Fund That Flip Review 2022

This post contains affiliate links. If you click, we may receive a commission at no cost to you.

July 27, 2022

Adam K. |

6 Minute Read

Fund That Flip

Quick Summary: Fund That Flip is a real estate investing platform allowing accredited investors to invest in a wide range of residential real estate debt and prefunding notes.

PROS

Investments backed by collateral

Passive diversification through Real Estate Bridge Note Fund

CONS

Available to accredited investors only

$5,000 minimum investment

At A Glance

Feature Fund That Flip
Minimum Investment$1,000 for note funds
$5,000 for individual properties
Returns10.8% on average
Investment TypeCollateralized Debt
Early Redemption OptionsNone
Open To:Accredited investors only
Fees1 – 3% spread. Difference between what is charged to each borrower and the rate paid to investors.
Dividend ReinvestmentNo
Retirement Account InvestingYes

What is Fund That Flip?

Fund That Flip is an online real estate crowdfunding platform for accredited investors to invest in short-duration, high-yield debt notes through real estate redevelopment projects, commonly known as “fix and flip” projects.

Founded in 2014 by Matt Rodak, Since inception, Fund That Flip has facilitated over $900 million of investments, with over 2,500 loans repaid, yielding an average return of 10.8%, with the average loan repaid in under 10 months.

The company is headquartered in New York City.

How does investing with Fund That Flip work?

Fund That Flip lists new investment options on nearly a weekly basis. TF will list new BDN investments as they arise, most commonly on a weekly basis. The company will list investment details and metrics to help you make the most educated decision before investing. Most BDNs have an average duration of less than 1 year and the average interest rate earned is around 10%.

FTF has 3 investment options. The company’s primary offering is individual property investing via a Borrower Dependent Note (BDN). A Borrower Dependent Note is an unsecured debt instrument, and each BDN is secured by a first position lien on the underlying property (the collateral).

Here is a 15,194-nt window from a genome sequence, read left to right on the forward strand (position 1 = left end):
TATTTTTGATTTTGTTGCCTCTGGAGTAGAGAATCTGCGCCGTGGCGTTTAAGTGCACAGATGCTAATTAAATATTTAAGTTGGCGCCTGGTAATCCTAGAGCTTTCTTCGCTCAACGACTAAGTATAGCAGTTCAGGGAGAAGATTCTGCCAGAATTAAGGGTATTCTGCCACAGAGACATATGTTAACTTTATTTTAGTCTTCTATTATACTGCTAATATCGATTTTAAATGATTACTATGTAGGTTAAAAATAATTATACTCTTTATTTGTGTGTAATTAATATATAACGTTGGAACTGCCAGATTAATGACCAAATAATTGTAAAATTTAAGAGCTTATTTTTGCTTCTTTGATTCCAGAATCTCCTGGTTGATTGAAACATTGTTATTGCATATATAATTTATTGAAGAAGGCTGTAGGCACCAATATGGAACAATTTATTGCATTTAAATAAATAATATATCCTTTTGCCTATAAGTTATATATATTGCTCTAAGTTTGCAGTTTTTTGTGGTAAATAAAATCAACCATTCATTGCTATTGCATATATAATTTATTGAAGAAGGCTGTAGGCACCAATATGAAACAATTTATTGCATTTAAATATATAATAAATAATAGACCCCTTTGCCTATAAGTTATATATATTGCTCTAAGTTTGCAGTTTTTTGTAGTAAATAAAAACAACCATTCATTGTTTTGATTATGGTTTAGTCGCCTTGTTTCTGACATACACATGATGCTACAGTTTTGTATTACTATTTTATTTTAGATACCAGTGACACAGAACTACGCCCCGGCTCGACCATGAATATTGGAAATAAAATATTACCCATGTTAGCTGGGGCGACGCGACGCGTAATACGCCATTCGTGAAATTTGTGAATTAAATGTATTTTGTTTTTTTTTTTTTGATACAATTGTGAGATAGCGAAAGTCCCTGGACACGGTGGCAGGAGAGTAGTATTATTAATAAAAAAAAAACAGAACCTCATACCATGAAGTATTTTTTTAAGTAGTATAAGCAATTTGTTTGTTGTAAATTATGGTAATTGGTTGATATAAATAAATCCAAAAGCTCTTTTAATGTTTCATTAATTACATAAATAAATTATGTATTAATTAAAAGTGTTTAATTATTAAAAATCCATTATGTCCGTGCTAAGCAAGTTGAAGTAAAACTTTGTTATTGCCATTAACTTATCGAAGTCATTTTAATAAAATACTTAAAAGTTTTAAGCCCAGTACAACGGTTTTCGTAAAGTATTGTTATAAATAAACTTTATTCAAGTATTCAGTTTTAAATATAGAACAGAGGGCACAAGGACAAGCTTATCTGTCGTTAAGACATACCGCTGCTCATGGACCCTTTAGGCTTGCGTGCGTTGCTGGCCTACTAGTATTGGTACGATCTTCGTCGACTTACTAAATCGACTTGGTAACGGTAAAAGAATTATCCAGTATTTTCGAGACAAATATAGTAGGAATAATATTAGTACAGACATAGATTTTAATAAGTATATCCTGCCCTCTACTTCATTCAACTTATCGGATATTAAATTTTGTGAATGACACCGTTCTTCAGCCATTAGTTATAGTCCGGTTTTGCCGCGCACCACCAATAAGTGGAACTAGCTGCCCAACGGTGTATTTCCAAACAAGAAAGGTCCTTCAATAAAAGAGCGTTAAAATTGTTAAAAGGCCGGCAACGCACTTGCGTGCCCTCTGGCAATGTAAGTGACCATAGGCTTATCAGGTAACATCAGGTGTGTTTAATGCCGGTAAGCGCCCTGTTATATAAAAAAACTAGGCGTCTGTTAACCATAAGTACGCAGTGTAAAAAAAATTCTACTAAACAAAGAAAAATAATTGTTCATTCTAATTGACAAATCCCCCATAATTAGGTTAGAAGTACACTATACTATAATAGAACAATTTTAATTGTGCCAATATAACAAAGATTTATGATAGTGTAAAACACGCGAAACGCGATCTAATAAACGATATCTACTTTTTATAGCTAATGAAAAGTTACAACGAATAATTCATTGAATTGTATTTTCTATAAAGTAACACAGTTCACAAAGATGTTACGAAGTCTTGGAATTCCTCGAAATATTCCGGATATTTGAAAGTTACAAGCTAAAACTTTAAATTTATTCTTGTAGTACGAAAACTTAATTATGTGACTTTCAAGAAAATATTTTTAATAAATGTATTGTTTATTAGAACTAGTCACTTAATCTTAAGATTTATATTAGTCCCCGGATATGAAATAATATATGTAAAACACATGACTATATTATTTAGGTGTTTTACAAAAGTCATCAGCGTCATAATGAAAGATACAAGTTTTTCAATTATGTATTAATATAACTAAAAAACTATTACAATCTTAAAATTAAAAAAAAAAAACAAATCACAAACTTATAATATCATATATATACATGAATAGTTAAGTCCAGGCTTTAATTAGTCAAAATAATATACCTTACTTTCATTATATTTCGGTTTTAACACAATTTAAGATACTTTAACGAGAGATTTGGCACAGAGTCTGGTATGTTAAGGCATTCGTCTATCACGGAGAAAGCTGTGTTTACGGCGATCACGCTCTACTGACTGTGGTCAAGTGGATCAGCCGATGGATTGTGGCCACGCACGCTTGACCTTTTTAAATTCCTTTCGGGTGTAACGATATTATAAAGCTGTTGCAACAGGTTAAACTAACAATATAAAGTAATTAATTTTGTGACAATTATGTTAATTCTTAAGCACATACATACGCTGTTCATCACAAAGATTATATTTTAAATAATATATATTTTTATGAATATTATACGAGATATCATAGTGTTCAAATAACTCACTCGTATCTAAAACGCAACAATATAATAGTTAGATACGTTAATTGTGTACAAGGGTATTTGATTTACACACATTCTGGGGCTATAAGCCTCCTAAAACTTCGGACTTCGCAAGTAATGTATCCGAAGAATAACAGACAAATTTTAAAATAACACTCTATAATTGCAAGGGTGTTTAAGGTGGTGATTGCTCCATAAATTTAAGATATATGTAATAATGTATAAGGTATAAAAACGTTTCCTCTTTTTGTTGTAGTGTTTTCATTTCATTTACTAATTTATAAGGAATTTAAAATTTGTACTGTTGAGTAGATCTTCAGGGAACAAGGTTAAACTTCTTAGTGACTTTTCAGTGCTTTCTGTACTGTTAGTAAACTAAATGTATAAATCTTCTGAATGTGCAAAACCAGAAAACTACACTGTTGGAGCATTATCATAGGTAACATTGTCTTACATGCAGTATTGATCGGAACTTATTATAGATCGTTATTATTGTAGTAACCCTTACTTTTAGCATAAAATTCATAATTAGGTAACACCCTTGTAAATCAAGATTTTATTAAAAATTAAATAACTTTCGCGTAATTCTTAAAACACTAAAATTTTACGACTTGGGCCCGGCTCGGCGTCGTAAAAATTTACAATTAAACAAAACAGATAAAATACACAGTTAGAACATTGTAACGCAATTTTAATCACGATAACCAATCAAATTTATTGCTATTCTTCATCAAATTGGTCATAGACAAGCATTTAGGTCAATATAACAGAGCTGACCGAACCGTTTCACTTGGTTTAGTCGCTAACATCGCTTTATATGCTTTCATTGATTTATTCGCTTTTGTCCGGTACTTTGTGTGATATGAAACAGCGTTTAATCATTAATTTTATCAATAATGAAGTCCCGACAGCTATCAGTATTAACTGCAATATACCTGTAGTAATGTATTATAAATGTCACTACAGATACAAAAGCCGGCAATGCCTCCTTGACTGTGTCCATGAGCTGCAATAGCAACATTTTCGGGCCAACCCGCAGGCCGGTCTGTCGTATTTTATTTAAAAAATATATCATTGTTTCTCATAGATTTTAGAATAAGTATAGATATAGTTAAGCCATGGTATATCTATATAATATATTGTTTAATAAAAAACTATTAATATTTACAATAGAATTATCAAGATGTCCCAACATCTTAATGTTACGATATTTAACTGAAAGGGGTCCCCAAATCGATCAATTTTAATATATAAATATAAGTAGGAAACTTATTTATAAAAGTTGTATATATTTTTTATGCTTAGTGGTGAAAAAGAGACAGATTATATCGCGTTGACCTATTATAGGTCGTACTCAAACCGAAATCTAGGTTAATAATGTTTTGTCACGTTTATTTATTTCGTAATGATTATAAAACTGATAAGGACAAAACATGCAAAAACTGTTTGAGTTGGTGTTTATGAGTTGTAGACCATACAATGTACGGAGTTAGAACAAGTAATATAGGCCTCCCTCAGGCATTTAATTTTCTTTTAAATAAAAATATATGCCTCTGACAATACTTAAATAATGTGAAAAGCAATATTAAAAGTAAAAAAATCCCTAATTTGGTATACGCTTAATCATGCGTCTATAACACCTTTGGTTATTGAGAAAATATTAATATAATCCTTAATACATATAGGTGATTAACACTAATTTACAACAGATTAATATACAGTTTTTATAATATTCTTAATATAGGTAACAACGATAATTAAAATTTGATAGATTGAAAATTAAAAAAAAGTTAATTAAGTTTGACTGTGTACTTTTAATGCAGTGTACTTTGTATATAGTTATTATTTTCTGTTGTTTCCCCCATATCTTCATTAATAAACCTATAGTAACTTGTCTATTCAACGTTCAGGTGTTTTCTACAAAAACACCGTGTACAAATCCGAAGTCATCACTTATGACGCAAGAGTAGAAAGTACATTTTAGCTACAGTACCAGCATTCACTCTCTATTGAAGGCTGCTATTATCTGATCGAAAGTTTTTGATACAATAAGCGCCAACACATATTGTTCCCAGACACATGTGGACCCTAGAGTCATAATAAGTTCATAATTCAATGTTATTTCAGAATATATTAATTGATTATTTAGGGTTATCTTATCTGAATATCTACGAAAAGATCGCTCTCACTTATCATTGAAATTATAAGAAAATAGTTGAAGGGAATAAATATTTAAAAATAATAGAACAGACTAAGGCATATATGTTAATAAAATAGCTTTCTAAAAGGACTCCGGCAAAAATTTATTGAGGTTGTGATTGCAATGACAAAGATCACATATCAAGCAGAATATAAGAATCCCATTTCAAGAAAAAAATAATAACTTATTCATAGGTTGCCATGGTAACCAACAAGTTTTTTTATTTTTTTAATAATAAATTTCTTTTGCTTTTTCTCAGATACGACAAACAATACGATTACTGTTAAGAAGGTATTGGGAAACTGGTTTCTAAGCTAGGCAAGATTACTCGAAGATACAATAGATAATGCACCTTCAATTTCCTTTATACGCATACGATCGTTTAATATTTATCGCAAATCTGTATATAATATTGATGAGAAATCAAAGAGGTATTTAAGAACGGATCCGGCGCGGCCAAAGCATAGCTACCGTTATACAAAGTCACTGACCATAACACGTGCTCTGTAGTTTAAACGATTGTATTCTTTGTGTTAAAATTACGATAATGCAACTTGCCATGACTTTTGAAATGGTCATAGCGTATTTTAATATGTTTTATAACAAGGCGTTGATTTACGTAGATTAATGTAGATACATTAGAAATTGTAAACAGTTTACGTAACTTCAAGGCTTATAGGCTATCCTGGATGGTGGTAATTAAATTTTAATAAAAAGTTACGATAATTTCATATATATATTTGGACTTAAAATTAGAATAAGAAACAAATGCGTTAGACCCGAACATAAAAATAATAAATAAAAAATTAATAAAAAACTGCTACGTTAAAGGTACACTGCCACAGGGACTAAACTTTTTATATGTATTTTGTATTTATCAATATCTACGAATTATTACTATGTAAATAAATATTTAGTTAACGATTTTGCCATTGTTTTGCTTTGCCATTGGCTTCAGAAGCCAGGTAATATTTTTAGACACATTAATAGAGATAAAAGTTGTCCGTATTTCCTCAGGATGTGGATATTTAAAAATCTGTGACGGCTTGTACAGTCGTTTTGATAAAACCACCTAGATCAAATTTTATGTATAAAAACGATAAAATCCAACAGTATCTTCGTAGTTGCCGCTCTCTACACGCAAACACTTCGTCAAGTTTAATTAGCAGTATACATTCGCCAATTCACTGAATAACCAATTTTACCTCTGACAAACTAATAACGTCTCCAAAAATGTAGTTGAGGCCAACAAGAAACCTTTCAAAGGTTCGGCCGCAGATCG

Individual BDNs have a minimum investment of $5,000, and borrowers are required to make monthly interest payments which go directly to your linked bank account.

When you invest in a BDN, it is possible for a borrower to prepay their loan ahead of schedule, but the borrower will be required to wait a specified number of months before doing so.

Note: Without getting too technical, FTF points out that a BDN is not secured because the collateral is not pledged directly to the holder of the BDN (investor) but is pledged to the Indenture Trustee for which the investor benefits as a BDN holder.

The other way you can invest is through FTF notes. Fund That Flip notes are comprised of two types of notes, a Residential Bridge Note Fund (RBNF) and a Pre-Funding Note Fund (PFNF). FTF notes have a lower investment minimum of $1,000.

Let’s look at the details of the notes…

Residential Bridge Note Fund (RBNF)

The RBNF is designed to be representative of the entire book of business FTF originates and is comprised of BDNs and mortgages. Sometimes, the RBNF may also extend a line of credit to pre-fund mortgages. Investing in this note is analogous to investing in a stock index fund such as VOO.

The RBNF is designed to create passive diversification. In other words, investors in this note won’t need to review and sign-up for new investments, instead, investors can now invest across the entire FTF book with one investment.

The RBNF is a very unique offering. I have not seen this structure across any of the other real estate platforms I’ve reviewed, the allows passive diversification across an entire book of business.

It’s also worth pointing out that because investors do not have the option to pick individual investments in the RBNF, the RBNF invests 10% of its total capital in the fund, therefore showing aligned incentives between investors and the company.

Pre-Funding Note Fund (PFNF)

The other note offered by FTF is their Pre-Funding Note Fund (PFNF). Through PFNF, individuals invest in a line of credit used to fund mortgages before they are open for investing through the FTF platform or sold to institutional whole loan buyers.

You can invest in PFNF for $1,000 and increments thereafter of $1,000. The typical duration of a PFNF is between 2 – 12 months, with yields between 8% and 9.50%.

The primary benefit of pre-funding notes is that it provides investors the ability to earn yield without taking on repayment risk.

In addition, the fact that FTF prefunds its loans shows it stands behind the investments on its platform. If FTF prefunds a loan and it doesn’t live up to investors’ standards, then the company is stuck with the loan.

I’m a huge fan of prefunding note investing due to the short duration of the notes and the fact that you are investing in a Line of Credit and not a loan.

However, since I’m not an accredited investor, the Pre-Funding Note Fund isn’t an option. A great alternative for non-accredited investors is Stairs by Groundfloor, which provides non-accredited investors the ability to invest in prefunding notes for just $1.